Spin: How to Turn the Power of the Press to Your Advantage
The authors describe how an individual or organization suddenly found in the public spotlight can use the media--which is driven entirely by human motives--as an ally in presenting an intelligent image
What people are saying - Write a review
The spin doctor of restructuring
By Matthew Garrahan in Los Angeles
Published: March 16 2010 23:24 | Last updated: March 16 2010 23:24 in FTMike Sitrick was never supposed to work in public relations. As a young man he wanted to be a journalist and worked briefly as a reporter when, in 1969, he found himself in talks with the Chicago Tribune about a job paying $125 a week.
He also received an offer worth $160 a week working in PR at the University of Maryland, where he had studied. “I said to my wife: ‘I love journalism but I’d rather eat,’ ” he recalls.
The companies, celebrities and other clients that have relied on Mr Sitrick’s skills since he founded his own firm in 1989 after working at various businesses in-house, will be glad he chose the career he did. From his headquarters in the heart of Los Angeles, Sitrick and Company has carved out a lucrative niche offering crisis advice for embattled companies and celebrities who have found themselves in the media’s cross-hairs.
Mr Sitrick has a book bursting with media contacts and is the spin doctor’s spin doctor, helping clients cope with extreme media scrutiny and advising them how to tell their side of the story. He says, however, PR is about much more than stories in newspapers. “We ask the client: who do you want to communicate with? Is it customers, employees, suppliers?”
His talents are summed up in the title of his 1998 book Spin: How to Turn the Power of the Press to your Advantage. But although most of his firm’s work is for businesses in trouble, he is probably best known for his celebrity work. Clients are often controversial – such as Chris Brown, the singer who was arrested after assaulting his pop star girlfriend Rihanna, or Michael Vick, the NFL quarterback who briefly became one of America’s most reviled men for his involvement in a dog-fighting ring.
“We represent people trying to get their lives back in order,” says Mr Sitrick. “I have to believe that even if they have done something wrong they are trying to turn their life around – or that allegations against them are false.”
In his own words
On Mike Sitrick’s celebrity clients:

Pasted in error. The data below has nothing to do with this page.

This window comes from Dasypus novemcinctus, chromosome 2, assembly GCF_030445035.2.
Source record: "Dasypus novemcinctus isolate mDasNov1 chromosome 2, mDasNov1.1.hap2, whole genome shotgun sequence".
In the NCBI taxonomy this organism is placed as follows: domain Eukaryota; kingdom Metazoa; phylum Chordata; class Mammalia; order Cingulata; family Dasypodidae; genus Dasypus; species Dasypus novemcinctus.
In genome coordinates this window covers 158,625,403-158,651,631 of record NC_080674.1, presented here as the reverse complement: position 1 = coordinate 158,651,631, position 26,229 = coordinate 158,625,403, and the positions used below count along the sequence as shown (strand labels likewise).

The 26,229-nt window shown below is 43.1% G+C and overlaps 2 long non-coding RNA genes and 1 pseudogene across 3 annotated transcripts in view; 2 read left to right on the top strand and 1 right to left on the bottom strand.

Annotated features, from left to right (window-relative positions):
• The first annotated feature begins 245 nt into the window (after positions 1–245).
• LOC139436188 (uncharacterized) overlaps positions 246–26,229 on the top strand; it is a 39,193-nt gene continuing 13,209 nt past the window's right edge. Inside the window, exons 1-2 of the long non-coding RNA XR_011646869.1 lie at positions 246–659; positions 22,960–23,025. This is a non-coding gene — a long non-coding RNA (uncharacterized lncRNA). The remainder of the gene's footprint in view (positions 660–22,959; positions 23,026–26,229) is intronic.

“We represent people who are trying to get help to get their lives back on track. We’re selective in our representation. I have to believe that even if the client has done wrong they are trying to turn their life around – or that the allegations against them are false.”
On his approach to public relations:
“When dealing with a crisis, some PR firms tell their clients that the best response is no response. I think that’s a huge mistake. You have to engage with reporters. You have to at least find out what the reporter wants or whether they have the right facts.
“The cardinal rule in PR that you can never break is that you must never lie. All we have is our credibility and as soon as we lose that we’re not effective. We have walked away from clients because we found out they lied to us.
“Smoke and mirrors is not effective PR. You have to identify the problem and take steps to solve it.”
On why he works with celebrities, as well as companies:
“The entertainment side of our practice gives us leverage that no purely corporate firm can have with mainstream media . . . because we are the gatekeepers for some of the biggest stories.”
The celebrity work generates headlines but it is his corporate clients that generate most of the firm’s revenues – more than 90 per cent, according to Mr Sitrick. “I like to say we range from Thomas H Lee [the private equity billionaire] to Tommy Lee [the Mötley Crüe drummer and Pamela Anderson’s ex-husband].” The company does not disclose its profits but in the past 12 months revenues were about $25m (€18.2m, £16.5m), he says.
His corporate work ranges from shaping the PR strategy for Exxon when it was being pummelled by negative headlines in the aftermath of the Exxon Valdez oil spill, to advising the late Roy Disney and Stanley Gold when he orchestrated their campaign to
Why Good People Get Bad Press
The Education of a Spin Doctor
Inside a Reporters Head
12 other sections not shown